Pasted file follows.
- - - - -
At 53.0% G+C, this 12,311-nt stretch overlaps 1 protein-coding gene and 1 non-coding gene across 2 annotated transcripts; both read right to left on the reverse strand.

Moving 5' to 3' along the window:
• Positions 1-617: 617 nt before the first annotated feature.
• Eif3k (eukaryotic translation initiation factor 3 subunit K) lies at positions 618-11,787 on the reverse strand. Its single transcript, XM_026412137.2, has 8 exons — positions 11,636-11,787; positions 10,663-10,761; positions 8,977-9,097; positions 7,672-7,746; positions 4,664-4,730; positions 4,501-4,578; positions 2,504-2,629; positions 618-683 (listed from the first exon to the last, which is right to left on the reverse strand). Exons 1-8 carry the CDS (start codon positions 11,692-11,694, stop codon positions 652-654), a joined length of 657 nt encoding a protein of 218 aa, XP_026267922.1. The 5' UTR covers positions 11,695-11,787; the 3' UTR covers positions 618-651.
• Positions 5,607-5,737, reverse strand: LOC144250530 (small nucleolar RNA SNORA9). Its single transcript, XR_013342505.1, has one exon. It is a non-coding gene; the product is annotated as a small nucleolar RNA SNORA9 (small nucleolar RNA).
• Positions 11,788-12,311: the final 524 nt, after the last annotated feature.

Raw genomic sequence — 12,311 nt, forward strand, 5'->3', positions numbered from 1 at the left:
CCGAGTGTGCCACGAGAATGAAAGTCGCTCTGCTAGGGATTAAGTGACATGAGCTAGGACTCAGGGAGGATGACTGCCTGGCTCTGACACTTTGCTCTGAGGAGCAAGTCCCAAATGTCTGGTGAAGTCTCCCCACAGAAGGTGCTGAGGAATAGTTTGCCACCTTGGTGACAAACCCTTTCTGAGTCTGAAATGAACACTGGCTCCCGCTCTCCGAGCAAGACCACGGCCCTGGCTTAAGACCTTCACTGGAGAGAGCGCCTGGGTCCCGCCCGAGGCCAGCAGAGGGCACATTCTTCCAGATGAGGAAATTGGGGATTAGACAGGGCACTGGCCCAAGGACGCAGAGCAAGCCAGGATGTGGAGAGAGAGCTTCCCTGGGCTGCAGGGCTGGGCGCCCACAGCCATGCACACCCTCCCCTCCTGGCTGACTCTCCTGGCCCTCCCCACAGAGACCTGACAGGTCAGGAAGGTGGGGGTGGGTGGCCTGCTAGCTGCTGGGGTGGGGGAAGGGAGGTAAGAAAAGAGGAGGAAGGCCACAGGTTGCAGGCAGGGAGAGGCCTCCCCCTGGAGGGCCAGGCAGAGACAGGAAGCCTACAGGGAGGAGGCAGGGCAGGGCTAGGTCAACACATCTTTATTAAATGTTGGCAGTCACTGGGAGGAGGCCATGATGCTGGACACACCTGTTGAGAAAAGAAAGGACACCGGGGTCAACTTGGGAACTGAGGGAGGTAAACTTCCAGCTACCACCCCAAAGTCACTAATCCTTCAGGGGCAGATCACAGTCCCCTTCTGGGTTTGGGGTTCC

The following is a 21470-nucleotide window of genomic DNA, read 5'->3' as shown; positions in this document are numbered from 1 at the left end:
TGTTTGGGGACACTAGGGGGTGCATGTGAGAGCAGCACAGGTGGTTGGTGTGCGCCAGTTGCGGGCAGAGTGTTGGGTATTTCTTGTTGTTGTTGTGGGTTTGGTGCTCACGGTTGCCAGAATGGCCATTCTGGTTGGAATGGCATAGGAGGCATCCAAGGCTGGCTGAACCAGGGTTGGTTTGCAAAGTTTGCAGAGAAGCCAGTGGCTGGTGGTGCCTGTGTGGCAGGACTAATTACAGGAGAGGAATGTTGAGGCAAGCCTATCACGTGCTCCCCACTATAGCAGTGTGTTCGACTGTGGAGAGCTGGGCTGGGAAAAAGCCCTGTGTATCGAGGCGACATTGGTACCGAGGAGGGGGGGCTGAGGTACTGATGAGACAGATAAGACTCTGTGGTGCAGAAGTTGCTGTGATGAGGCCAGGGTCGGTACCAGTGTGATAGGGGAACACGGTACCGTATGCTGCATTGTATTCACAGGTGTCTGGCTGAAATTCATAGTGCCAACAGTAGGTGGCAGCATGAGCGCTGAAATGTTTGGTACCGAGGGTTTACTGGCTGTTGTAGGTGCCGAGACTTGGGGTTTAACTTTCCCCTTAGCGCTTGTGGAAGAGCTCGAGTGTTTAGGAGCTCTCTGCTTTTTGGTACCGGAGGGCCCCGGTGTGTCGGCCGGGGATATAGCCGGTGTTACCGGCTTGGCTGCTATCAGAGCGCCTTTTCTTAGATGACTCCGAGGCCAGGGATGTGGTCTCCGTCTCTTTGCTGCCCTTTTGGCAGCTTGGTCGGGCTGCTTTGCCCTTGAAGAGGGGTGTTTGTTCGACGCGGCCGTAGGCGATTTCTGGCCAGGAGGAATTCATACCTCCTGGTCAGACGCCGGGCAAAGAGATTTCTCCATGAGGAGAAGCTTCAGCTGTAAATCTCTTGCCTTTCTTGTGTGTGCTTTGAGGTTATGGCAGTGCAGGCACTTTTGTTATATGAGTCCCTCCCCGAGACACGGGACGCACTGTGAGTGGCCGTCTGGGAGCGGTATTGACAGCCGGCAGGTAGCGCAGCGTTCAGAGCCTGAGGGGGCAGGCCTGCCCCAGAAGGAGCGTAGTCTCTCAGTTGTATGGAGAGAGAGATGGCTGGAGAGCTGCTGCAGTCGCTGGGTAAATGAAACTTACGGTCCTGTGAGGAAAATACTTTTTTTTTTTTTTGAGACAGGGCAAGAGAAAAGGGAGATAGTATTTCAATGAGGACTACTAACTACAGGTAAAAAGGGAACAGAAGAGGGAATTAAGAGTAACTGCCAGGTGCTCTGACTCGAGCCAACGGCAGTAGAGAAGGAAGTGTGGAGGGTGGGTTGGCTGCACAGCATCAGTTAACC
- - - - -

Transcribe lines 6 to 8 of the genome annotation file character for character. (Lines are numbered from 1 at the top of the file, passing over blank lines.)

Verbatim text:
• Positions 11,788-12,311: the final 524 nt, after the last annotated feature.

Raw genomic sequence — 12,311 nt, forward strand, 5'->3', positions numbered from 1 at the left:
CCGAGTGTGCCACGAGAATGAAAGTCGCTCTGCTAGGGATTAAGTGACATGAGCTAGGACTCAGGGAGGATGACTGCCTGGCTCTGACACTTTGCTCTGAGGAGCAAGTCCCAAATGTCTGGTGAAGTCTCCCCACAGAAGGTGCTGAGGAATAGTTTGCCACCTTGGTGACAAACCCTTTCTGAGTCTGAAATGAACACTGGCTCCCGCTCTCCGAGCAAGACCACGGCCCTGGCTTAAGACCTTCACTGGAGAGAGCGCCTGGGTCCCGCCCGAGGCCAGCAGAGGGCACATTCTTCCAGATGAGGAAATTGGGGATTAGACAGGGCACTGGCCCAAGGACGCAGAGCAAGCCAGGATGTGGAGAGAGAGCTTCCCTGGGCTGCAGGGCTGGGCGCCCACAGCCATGCACACCCTCCCCTCCTGGCTGACTCTCCTGGCCCTCCCCACAGAGACCTGACAGGTCAGGAAGGTGGGGGTGGGTGGCCTGCTAGCTGCTGGGGTGGGGGAAGGGAGGTAAGAAAAGAGGAGGAAGGCCACAGGTTGCAGGCAGGGAGAGGCCTCCCCCTGGAGGGCCAGGCAGAGACAGGAAGCCTACAGGGAGGAGGCAGGGCAGGGCTAGGTCAACACATCTTTATTAAATGTTGGCAGTCACTGGGAGGAGGCCATGATGCTGGACACACCTGTTGAGAAAAGAAAGGACACCGGGGTCAACTTGGGAACTGAGGGAGGTAAACTTCCAGCTACCACCCCAAAGTCACTAATCCTTCAGGGGCAGATCACAGTCCCCTTCTGGGTTTGGGGTTCC